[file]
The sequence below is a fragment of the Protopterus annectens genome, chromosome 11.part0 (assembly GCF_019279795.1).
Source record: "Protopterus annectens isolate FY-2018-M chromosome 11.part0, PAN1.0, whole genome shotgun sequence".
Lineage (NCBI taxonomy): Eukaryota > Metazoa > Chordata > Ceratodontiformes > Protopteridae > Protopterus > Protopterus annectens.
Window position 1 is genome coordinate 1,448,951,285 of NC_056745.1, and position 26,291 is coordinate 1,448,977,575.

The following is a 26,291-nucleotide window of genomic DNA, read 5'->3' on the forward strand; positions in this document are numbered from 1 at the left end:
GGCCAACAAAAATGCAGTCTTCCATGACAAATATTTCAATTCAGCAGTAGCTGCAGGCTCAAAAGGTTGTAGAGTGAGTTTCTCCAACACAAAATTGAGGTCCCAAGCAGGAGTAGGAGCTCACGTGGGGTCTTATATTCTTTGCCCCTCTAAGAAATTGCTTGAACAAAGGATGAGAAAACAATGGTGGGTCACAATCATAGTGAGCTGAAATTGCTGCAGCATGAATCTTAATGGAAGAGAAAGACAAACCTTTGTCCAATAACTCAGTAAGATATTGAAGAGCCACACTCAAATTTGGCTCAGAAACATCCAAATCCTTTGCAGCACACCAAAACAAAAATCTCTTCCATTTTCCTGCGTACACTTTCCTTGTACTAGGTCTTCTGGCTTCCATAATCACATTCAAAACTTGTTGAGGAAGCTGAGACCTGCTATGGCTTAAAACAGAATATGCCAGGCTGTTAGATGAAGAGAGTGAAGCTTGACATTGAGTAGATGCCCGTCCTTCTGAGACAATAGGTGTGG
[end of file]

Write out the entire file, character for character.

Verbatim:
The sequence below is a fragment of the Protopterus annectens genome, chromosome 11.part0 (assembly GCF_019279795.1).
Source record: "Protopterus annectens isolate FY-2018-M chromosome 11.part0, PAN1.0, whole genome shotgun sequence".
Lineage (NCBI taxonomy): Eukaryota > Metazoa > Chordata > Ceratodontiformes > Protopteridae > Protopterus > Protopterus annectens.
Window position 1 is genome coordinate 1,448,951,285 of NC_056745.1, and position 26,291 is coordinate 1,448,977,575.

The following is a 26,291-nucleotide window of genomic DNA, read 5'->3' on the forward strand; positions in this document are numbered from 1 at the left end:
GGCCAACAAAAATGCAGTCTTCCATGACAAATATTTCAATTCAGCAGTAGCTGCAGGCTCAAAAGGTTGTAGAGTGAGTTTCTCCAACACAAAATTGAGGTCCCAAGCAGGAGTAGGAGCTCACGTGGGGTCTTATATTCTTTGCCCCTCTAAGAAATTGCTTGAACAAAGGATGAGAAAACAATGGTGGGTCACAATCATAGTGAGCTGAAATTGCTGCAGCATGAATCTTAATGGAAGAGAAAGACAAACCTTTGTCCAATAACTCAGTAAGATATTGAAGAGCCACACTCAAATTTGGCTCAGAAACATCCAAATCCTTTGCAGCACACCAAAACAAAAATCTCTTCCATTTTCCTGCGTACACTTTCCTTGTACTAGGTCTTCTGGCTTCCATAATCACATTCAAAACTTGTTGAGGAAGCTGAGACCTGCTATGGCTTAAAACAGAATATGCCAGGCTGTTAGATGAAGAGAGTGAAGCTTGACATTGAGTAGATGCCCGTCCTTCTGAGACAATAGGTGTGG